Graphic Name: What is the impact of building massing on annual energy end uses and heat gains & losses?
Submitted by: G 17-13891
Firm Name: G 17-13891
Other contributors or acknowledgements (optional) G 17-13891
What tools did you use to create the graphic?
- Adobe Photoshop
What kind of graphic is this? Bar chart
Primary Inputs: Building geometry, and location- and building-use-specific assumptions related to building envelope (utilizing prescriptive values from ASHRAE Std. 90.1) and mechanical systems (utilizing system templates in Sefaira).
- Annual energy end use breakdown, normalized per square foot (kWh/ft2/yr)
- Sources of heat gain and heat loss, shown as a % of total heat gains and total heat losses (rather than in BTUs)
What are we looking at?
The graphic is designed to assess the relative performance of the three massing options, and to provide enough information to help the design team come up with possible strategies for improvement. The bars on the left show energy end uses, normalized per square foot to facilitate quick comparison. For example, one can quickly see that the third option has the highest heating energy use per square foot among the three designs.
On the right are two bars showing annual sources of Heat Gains and Heat Losses, which shed additional light on the heating and cooling end uses. For example, the third option’s “Heat Losses” bar reveals much higher conduction losses through walls than the other options. Because the envelope properties are held constant in this analysis, this difference is due to the greater wall area (higher surface-area-to-volume ratio) of this design compared to the others.
How did you make the graphic?
- Created massings in SketchUp and performed energy analysis using Sefaira.
- Exported perspective images from SketchUp (without glazing, in order to maintain focus on massing and not facade design).
- Logged results in Excel, including total energy end uses and annual heat gains and heat losses.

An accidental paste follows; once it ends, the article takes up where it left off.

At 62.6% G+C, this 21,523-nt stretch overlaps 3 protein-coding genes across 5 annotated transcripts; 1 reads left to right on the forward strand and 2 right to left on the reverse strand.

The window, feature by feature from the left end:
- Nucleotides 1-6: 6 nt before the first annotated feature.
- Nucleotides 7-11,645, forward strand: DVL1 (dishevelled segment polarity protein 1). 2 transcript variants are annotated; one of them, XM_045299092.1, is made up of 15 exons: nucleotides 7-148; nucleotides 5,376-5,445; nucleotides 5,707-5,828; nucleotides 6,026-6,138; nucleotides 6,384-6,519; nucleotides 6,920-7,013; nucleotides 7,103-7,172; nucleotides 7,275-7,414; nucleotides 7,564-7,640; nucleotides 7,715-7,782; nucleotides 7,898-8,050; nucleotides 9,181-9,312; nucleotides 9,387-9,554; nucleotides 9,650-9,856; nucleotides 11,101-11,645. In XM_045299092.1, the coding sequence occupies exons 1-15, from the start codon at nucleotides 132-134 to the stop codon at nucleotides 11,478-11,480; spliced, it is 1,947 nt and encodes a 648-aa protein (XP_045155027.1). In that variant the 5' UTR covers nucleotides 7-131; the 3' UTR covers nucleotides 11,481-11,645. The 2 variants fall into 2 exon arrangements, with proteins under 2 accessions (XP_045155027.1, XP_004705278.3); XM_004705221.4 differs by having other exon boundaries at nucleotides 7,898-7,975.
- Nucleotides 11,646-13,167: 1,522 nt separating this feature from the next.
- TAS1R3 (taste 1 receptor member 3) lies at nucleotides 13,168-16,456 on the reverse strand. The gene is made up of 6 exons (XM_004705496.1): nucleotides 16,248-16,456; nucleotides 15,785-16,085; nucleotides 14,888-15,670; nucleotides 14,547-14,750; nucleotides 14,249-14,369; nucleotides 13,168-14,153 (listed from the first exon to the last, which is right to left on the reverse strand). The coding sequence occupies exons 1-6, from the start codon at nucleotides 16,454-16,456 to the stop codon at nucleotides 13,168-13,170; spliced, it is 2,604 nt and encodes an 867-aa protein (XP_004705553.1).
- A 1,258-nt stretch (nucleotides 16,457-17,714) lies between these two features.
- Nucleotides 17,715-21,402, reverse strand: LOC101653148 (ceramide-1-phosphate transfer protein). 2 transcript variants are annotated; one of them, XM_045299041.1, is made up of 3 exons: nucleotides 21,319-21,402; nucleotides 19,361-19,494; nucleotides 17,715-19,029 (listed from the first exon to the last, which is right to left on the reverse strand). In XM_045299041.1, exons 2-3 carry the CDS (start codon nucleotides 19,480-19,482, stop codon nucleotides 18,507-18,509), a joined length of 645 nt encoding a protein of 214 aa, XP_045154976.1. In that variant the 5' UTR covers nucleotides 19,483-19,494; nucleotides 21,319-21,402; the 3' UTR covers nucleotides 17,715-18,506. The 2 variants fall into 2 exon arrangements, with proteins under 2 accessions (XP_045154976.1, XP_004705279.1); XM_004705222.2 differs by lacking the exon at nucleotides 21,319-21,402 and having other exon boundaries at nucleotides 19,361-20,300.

- Normalized the results based on the floor area of each massing.
- Created graphs in Excel.
- Combined the graphs and model images in Photoshop, added a gray background, and adjusted text and alignment.
What specific investigation questions led to the production of this graphic?
- Which design option performs best, and why?
- What is driving the energy use of each design option?
- What is driving the heating and cooling loads of each design option?
- What strategies could improve the performance of each design option?
How does this graphic fit into the larger design investigations and what did you learn from producing the graphic?
This graphic is a very early-stage analysis. The most important learning is where to focus moving forward -- in this case, on plug loads, glazing U-factor, and wall R-value. The graphic is designed to generate questions and hypotheses -- for instance, “How high would the wall R-value have to be in Option 3 for it to perform as well as Option 2?” These questions are the logical next steps for subsequent analyses..
What was successful and/or unique about the graphic in how it communicates information?
Analysis alone rarely determine a design’s direction. Instead, such analyses are successful if they provide insight on why a design performs the way it does, and what can be done to improve that performance. This graphic sought to provide just the right information to inform decision-making, presented as clearly as possible. We avoided pie charts, as these are more difficult to compare. We used common-sense colors (e.g. red for heating, blue for cooling), and kept them consistent across all charts (e.g. lighting and equipment are the same in both the “end uses” and “heat gains” charts. The result is legible, aesthetically compelling, and above all useful for quickly assessing a design, understanding the factors affecting performance, and generating clear, actionable hypotheses that can be tested with further analysis.
What would you have done differently with the graphic if you had more time/fee?
Experimented more with the color palette, and with alternate compositions for heat gains and losses.